8. Third party rights: Third parties whose interests are affected by a contravention or non-compliance or who have been granted leave of a court may take action if the EPA has not taken enforcement or compliance action.  A court may make an order restraining a person from engaging in specified conduct or requiring specific action to be undertaken if the court considers appropriate.  Interim orders may also be made.
  9. Compensation for third parties: A court may make a compensation order requiring a person to pay compensation for injury, loss or damage and costs incurred by the interested third party.
  10. General environmental duty: A breach of the general environmental duty may incur a penalty up to 10,000 penalty units (currently $1,611,900) for a body corporate or 2000 penalty units (currently $322,380) for a natural person.  The general environmental duty requires a person engaging in an activity that may give rise to risks of harm to human health or the environment from pollution or waste to minimize those risks so far as reasonably practicable.  A breach of the general environmental duty in the course of conducting a business or undertaking is an indictable offence.  Multiple or aggravated breaches of this duty attract higher penalties – currently up to $3,223,800 for a body corporate.
  11. Development licence: Works approvals are replaced with ‘development licences’ for ‘development activities’.  A requirement to hold a development licence is triggered for construction or installation of plant or equipment or development of processes or systems for a prescribed development activity.  Certain modifications to plant, equipment, processes or systems which may create a risk of material harm to human health or the environment from pollution or waste may also trigger a requirement to hold a development licence.  This reform is coupled with a new definition of environment.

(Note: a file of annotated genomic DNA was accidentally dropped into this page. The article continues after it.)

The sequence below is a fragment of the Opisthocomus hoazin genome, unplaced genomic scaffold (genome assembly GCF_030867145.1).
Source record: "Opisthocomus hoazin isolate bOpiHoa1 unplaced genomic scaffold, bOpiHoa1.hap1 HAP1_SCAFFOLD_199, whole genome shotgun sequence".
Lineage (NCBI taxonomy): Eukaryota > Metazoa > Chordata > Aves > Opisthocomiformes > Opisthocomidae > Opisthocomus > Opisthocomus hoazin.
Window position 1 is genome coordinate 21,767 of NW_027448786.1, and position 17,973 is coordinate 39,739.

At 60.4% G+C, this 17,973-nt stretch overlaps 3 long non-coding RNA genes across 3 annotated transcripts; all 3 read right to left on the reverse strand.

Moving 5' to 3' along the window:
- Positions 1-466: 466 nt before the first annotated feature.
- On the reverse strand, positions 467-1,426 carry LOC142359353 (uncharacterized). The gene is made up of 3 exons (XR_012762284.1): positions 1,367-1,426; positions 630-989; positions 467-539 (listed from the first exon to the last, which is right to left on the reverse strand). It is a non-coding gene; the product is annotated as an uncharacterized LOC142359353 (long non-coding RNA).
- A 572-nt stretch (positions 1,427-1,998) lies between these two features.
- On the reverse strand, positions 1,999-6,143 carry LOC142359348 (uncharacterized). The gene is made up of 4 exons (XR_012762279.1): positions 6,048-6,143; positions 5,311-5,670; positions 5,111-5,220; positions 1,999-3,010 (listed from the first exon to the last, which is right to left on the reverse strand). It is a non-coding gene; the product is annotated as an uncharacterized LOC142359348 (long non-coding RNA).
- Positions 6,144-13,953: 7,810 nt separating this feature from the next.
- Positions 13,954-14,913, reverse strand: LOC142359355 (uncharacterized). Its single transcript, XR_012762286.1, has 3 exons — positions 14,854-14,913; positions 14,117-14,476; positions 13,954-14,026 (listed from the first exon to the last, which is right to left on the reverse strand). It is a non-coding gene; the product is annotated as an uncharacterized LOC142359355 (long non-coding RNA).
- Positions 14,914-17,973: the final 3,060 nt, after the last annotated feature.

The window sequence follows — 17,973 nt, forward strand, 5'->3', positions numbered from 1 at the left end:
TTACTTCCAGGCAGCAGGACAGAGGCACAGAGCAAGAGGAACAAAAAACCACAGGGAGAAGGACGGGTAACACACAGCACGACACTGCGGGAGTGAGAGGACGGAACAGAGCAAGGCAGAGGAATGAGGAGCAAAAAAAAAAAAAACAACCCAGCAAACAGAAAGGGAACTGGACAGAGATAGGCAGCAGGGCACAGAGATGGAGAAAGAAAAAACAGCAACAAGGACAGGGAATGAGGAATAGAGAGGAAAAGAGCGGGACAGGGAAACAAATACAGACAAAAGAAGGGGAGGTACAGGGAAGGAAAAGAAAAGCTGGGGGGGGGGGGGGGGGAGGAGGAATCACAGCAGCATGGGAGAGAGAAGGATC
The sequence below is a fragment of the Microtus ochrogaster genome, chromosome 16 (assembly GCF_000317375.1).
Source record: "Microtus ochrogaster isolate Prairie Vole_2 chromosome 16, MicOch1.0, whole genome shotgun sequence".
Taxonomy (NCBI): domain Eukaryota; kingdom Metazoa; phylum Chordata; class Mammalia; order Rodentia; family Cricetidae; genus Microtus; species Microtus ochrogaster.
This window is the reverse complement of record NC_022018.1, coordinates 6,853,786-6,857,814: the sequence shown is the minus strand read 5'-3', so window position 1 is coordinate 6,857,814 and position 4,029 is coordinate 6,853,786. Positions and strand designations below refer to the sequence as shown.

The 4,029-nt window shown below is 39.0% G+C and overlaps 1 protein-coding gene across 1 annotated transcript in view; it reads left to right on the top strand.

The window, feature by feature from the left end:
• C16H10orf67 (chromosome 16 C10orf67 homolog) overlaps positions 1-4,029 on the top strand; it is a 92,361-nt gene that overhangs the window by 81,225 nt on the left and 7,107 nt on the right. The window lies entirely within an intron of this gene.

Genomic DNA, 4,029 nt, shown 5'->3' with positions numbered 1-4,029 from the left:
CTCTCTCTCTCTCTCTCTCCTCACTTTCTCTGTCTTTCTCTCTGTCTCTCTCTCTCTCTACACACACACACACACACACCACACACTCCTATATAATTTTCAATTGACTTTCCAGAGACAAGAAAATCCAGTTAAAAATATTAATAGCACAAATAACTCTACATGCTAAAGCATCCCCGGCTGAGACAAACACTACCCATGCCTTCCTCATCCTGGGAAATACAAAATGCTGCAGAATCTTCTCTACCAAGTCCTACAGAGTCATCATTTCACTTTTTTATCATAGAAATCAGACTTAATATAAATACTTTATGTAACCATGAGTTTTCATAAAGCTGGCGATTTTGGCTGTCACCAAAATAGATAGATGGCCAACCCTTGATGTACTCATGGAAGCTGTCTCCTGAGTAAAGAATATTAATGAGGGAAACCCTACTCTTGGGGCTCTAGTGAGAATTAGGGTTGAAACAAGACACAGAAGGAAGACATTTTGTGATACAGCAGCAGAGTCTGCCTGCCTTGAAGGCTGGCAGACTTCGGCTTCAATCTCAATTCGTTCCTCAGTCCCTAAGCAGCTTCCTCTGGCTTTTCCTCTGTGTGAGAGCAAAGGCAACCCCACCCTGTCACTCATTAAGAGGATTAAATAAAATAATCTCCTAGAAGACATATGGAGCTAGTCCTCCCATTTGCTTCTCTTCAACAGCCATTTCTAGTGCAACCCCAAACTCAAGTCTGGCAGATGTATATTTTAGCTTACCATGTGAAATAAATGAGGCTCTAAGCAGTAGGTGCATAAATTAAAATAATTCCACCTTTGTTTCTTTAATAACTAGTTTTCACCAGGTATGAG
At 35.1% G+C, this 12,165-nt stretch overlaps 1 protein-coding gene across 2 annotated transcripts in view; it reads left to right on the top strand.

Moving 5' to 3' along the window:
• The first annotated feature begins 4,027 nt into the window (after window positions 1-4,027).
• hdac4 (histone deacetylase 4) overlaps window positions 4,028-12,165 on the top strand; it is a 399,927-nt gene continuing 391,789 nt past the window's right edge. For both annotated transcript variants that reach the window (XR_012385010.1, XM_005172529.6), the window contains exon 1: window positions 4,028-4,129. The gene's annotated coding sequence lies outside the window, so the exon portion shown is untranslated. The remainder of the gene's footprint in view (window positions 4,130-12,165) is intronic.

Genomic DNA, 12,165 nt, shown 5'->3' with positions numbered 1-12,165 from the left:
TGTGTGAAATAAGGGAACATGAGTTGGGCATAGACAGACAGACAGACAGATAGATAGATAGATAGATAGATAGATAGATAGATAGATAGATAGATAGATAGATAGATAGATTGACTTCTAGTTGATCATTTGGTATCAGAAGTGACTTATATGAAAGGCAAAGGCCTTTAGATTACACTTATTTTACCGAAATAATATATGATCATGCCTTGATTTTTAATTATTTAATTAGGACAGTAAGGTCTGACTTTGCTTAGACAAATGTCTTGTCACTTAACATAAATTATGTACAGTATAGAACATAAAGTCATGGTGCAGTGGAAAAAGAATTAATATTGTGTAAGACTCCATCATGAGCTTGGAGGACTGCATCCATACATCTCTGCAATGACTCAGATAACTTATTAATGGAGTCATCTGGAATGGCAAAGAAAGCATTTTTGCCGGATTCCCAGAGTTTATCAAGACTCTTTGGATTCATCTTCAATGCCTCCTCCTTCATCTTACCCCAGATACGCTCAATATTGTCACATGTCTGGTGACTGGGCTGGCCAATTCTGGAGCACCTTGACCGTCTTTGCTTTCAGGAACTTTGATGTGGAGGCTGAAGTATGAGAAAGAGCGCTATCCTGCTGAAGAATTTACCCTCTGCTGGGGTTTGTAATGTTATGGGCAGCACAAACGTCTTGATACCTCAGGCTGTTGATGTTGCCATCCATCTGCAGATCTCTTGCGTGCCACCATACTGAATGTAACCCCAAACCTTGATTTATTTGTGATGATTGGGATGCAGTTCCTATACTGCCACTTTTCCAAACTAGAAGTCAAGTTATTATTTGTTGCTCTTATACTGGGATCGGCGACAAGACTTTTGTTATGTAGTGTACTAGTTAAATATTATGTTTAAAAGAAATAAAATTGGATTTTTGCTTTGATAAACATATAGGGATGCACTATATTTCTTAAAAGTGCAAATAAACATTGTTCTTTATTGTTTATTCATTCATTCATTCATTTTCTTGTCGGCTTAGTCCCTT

12. Definition of environment: The old concept of ‘segments of the environment’ is replaced with a very broad definition that includes climate, water, land, atmosphere, sound, odour, taste, plants and animals and social aesthetics.
  13. Operating Licences, Permits and Registrations: The Act requires an operating licence for a prescribed operating activity and a permit for a prescribed permit activity.  A new concept of a pilot project licence is also introduced.  A registration activity triggers a requirement for authorization.  Refusal triggers a right of appeal to VCAT.
  14. Licence reviews: Operating licences must be reviewed after 4 years.  Conditions of the licence may then be varied by EPA or the licence revoked.
  15. SEPPs: SEPPs are replaced with environment reference standards which identify environmental values.